EDEN PRAIRIE, Minn. (AP) Minnesota Vikings running back Adrian Peterson mourned the death of his young son Friday, while words of support poured in from all corners of the sports world.
Authorities said a 2-year-old boy died Friday of injuries suffered in an alleged child abuse case in South Dakota, and a person with knowledge of the situation told The Associated Press the boy was Peterson's son.
Lincoln County State's Attorney Tom Wollman confirmed the death of the child, who had been in critical condition in a hospital with severe head injuries since Wednesday. The boy died at 11:43 a.m. at Sanford USD Medical Center in Sioux Falls after being removed from life support, Wollman said.
Wollman said he'll review police and medical reports before making further decisions about criminal charges, possibly by early next week. Joseph Patterson, 27, was charged with aggravated assault and aggravated battery in the child's death. He had a court appearance Friday and was ordered held on $750,000 cash bond.
Peterson declined to talk about the case after practice Friday, and prosecutors and police in South Dakota declined to confirm the boy was his son. However, a person with knowledge of the situation confirmed the connection to the AP on condition of anonymity because Peterson had requested privacy.
Speaking to reporters about an hour after the time of death, Peterson said he was certain he'll play Sunday against Carolina.
He smiled politely and spoke softly while taking questions at his locker.
"I'll be ready to roll, focused," Peterson said. "I will be playing Sunday, without a doubt."
Peterson is second in the NFL with 421 yards rushing and first in the league with five touchdowns. He came back from reconstructive knee surgery to rush for 2,097 yards and win the league MVP award last season.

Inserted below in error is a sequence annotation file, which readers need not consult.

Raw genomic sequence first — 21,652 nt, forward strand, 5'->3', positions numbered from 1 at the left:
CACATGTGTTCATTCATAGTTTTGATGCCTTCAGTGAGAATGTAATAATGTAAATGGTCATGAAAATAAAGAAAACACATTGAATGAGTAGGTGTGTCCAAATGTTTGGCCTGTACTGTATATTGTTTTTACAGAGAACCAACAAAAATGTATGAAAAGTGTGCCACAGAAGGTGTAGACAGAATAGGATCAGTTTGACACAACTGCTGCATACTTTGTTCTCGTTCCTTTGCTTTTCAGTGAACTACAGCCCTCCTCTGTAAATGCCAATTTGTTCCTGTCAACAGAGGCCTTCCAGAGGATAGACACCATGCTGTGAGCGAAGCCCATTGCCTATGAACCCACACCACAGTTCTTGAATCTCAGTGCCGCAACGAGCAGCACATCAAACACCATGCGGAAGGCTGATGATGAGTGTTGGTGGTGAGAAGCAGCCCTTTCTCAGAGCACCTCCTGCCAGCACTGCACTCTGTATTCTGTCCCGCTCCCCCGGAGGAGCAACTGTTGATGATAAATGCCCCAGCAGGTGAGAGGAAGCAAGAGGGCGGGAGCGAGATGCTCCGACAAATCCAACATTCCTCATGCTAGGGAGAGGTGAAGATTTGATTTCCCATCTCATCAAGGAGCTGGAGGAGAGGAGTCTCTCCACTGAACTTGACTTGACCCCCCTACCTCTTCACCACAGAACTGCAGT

"Football is something I will always fall back on," Peterson said. "It gets me through tough times. Just being around the guys in here, that's what I need in my life, guys supporting me. ... Things that I go through, I've said a thousand times, it helps me play this game to a different level. I'm able to kind of release a lot of my stress through this sport, so that's what I plan on doing."
Later Friday, after news of the boy's death spread, Peterson thanked his family, fans and even fans of other NFL teams for their support.
He tweeted: "The NFL is a fraternity of brothers and I am thankful for the tweets, phone calls and text messages from my fellow players."
Dozens of current and former professional athletes wished Peterson well on Twitter, expressing support, offering prayers and voicing disgust about the alleged abuse.
"Sick for my friend. Strong guy but this one will bring the strongest down," tweeted NBA star LeBron James.
The Panthers, this week's opponent, were sympathetic.
"It's absolutely terrible. Our thoughts and prayers go out to him and his family, and hopefully things work out," coach Ron Rivera said.
Vikings coach Leslie Frazier said he thought Peterson practiced as well as he could Friday considering the circumstance.
"He seems like he was into it, engaged in what he had to get done," Frazier said. "Obviously, tough. He's human. But he was into it mentally, best as he could be."
Fellow running back Toby Gerhart said: "It's hard for any man to admit that he's hurting or he needs help or anything like that. For us to be around him and tell him we've got his back, if there's anything he needs that we're there for him, I think that goes a long way."
AP Sports Writers Jon Krawczynski in Minneapolis and Steve Reed in Charlotte, N.C., and Associated Press writer Carson Walker in Sioux Falls, S.D., contributed to this report.
AP NFL website: www.pro32.ap.org